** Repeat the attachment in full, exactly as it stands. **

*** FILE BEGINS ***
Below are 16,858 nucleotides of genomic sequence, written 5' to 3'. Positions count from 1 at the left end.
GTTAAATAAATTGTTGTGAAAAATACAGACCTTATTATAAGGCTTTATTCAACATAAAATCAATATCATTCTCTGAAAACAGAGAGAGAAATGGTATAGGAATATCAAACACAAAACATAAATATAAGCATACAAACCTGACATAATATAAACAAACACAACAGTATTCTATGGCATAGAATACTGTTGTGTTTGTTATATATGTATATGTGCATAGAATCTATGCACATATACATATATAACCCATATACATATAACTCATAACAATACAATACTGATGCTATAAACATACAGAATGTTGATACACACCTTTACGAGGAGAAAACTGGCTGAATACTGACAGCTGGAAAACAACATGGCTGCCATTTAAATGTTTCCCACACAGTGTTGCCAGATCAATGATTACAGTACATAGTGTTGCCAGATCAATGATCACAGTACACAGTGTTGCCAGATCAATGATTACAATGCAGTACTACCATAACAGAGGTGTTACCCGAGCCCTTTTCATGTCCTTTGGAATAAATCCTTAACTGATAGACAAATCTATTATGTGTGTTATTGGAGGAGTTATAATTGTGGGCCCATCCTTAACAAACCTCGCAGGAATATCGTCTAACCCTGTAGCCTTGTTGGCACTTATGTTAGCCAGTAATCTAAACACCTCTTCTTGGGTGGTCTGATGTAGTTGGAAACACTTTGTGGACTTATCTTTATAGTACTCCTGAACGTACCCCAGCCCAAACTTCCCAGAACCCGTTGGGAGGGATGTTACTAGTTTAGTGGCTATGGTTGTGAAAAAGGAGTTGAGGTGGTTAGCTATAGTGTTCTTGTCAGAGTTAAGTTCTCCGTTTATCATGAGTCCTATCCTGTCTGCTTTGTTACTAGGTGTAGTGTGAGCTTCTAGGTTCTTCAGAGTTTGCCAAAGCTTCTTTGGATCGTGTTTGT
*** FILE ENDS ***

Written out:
Below are 16,858 nucleotides of genomic sequence, written 5' to 3'. Positions count from 1 at the left end.
GTTAAATAAATTGTTGTGAAAAATACAGACCTTATTATAAGGCTTTATTCAACATAAAATCAATATCATTCTCTGAAAACAGAGAGAGAAATGGTATAGGAATATCAAACACAAAACATAAATATAAGCATACAAACCTGACATAATATAAACAAACACAACAGTATTCTATGGCATAGAATACTGTTGTGTTTGTTATATATGTATATGTGCATAGAATCTATGCACATATACATATATAACCCATATACATATAACTCATAACAATACAATACTGATGCTATAAACATACAGAATGTTGATACACACCTTTACGAGGAGAAAACTGGCTGAATACTGACAGCTGGAAAACAACATGGCTGCCATTTAAATGTTTCCCACACAGTGTTGCCAGATCAATGATTACAGTACATAGTGTTGCCAGATCAATGATCACAGTACACAGTGTTGCCAGATCAATGATTACAATGCAGTACTACCATAACAGAGGTGTTACCCGAGCCCTTTTCATGTCCTTTGGAATAAATCCTTAACTGATAGACAAATCTATTATGTGTGTTATTGGAGGAGTTATAATTGTGGGCCCATCCTTAACAAACCTCGCAGGAATATCGTCTAACCCTGTAGCCTTGTTGGCACTTATGTTAGCCAGTAATCTAAACACCTCTTCTTGGGTGGTCTGATGTAGTTGGAAACACTTTGTGGACTTATCTTTATAGTACTCCTGAACGTACCCCAGCCCAAACTTCCCAGAACCCGTTGGGAGGGATGTTACTAGTTTAGTGGCTATGGTTGTGAAAAAGGAGTTGAGGTGGTTAGCTATAGTGTTCTTGTCAGAGTTAAGTTCTCCGTTTATCATGAGTCCTATCCTGTCTGCTTTGTTACTAGGTGTAGTGTGAGCTTCTAGGTTCTTCAGAGTTTGCCAAAGCTTCTTTGGATCGTGTTTGT